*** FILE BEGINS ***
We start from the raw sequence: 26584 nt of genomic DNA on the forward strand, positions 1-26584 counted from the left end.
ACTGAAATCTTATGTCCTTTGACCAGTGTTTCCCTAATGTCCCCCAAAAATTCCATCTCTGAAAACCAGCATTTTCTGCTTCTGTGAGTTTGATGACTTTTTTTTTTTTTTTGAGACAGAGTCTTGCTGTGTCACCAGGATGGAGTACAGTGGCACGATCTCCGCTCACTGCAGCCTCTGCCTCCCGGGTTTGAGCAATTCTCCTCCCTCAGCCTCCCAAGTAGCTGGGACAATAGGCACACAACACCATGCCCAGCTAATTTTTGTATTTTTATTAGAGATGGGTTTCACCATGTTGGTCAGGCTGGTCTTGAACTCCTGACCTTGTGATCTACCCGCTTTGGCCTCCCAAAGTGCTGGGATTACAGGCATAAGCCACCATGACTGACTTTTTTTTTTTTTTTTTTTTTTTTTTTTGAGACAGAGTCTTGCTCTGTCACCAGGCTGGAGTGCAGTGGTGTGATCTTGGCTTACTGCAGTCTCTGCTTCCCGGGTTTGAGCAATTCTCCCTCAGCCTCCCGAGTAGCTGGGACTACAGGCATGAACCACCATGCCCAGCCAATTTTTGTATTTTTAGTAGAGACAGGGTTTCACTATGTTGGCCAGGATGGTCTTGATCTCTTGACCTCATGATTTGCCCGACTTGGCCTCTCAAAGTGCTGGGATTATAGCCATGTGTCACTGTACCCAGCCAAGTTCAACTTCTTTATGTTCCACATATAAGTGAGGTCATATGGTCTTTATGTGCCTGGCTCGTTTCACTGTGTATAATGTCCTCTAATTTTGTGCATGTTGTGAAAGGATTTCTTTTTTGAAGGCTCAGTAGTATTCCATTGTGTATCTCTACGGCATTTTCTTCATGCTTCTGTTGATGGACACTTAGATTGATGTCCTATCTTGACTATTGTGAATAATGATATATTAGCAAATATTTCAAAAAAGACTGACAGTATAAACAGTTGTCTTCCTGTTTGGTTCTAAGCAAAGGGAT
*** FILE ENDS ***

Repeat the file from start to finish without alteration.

We start from the raw sequence: 26584 nt of genomic DNA on the forward strand, positions 1-26584 counted from the left end.
ACTGAAATCTTATGTCCTTTGACCAGTGTTTCCCTAATGTCCCCCAAAAATTCCATCTCTGAAAACCAGCATTTTCTGCTTCTGTGAGTTTGATGACTTTTTTTTTTTTTTTGAGACAGAGTCTTGCTGTGTCACCAGGATGGAGTACAGTGGCACGATCTCCGCTCACTGCAGCCTCTGCCTCCCGGGTTTGAGCAATTCTCCTCCCTCAGCCTCCCAAGTAGCTGGGACAATAGGCACACAACACCATGCCCAGCTAATTTTTGTATTTTTATTAGAGATGGGTTTCACCATGTTGGTCAGGCTGGTCTTGAACTCCTGACCTTGTGATCTACCCGCTTTGGCCTCCCAAAGTGCTGGGATTACAGGCATAAGCCACCATGACTGACTTTTTTTTTTTTTTTTTTTTTTTTTTTTGAGACAGAGTCTTGCTCTGTCACCAGGCTGGAGTGCAGTGGTGTGATCTTGGCTTACTGCAGTCTCTGCTTCCCGGGTTTGAGCAATTCTCCCTCAGCCTCCCGAGTAGCTGGGACTACAGGCATGAACCACCATGCCCAGCCAATTTTTGTATTTTTAGTAGAGACAGGGTTTCACTATGTTGGCCAGGATGGTCTTGATCTCTTGACCTCATGATTTGCCCGACTTGGCCTCTCAAAGTGCTGGGATTATAGCCATGTGTCACTGTACCCAGCCAAGTTCAACTTCTTTATGTTCCACATATAAGTGAGGTCATATGGTCTTTATGTGCCTGGCTCGTTTCACTGTGTATAATGTCCTCTAATTTTGTGCATGTTGTGAAAGGATTTCTTTTTTGAAGGCTCAGTAGTATTCCATTGTGTATCTCTACGGCATTTTCTTCATGCTTCTGTTGATGGACACTTAGATTGATGTCCTATCTTGACTATTGTGAATAATGATATATTAGCAAATATTTCAAAAAAGACTGACAGTATAAACAGTTGTCTTCCTGTTTGGTTCTAAGCAAAGGGAT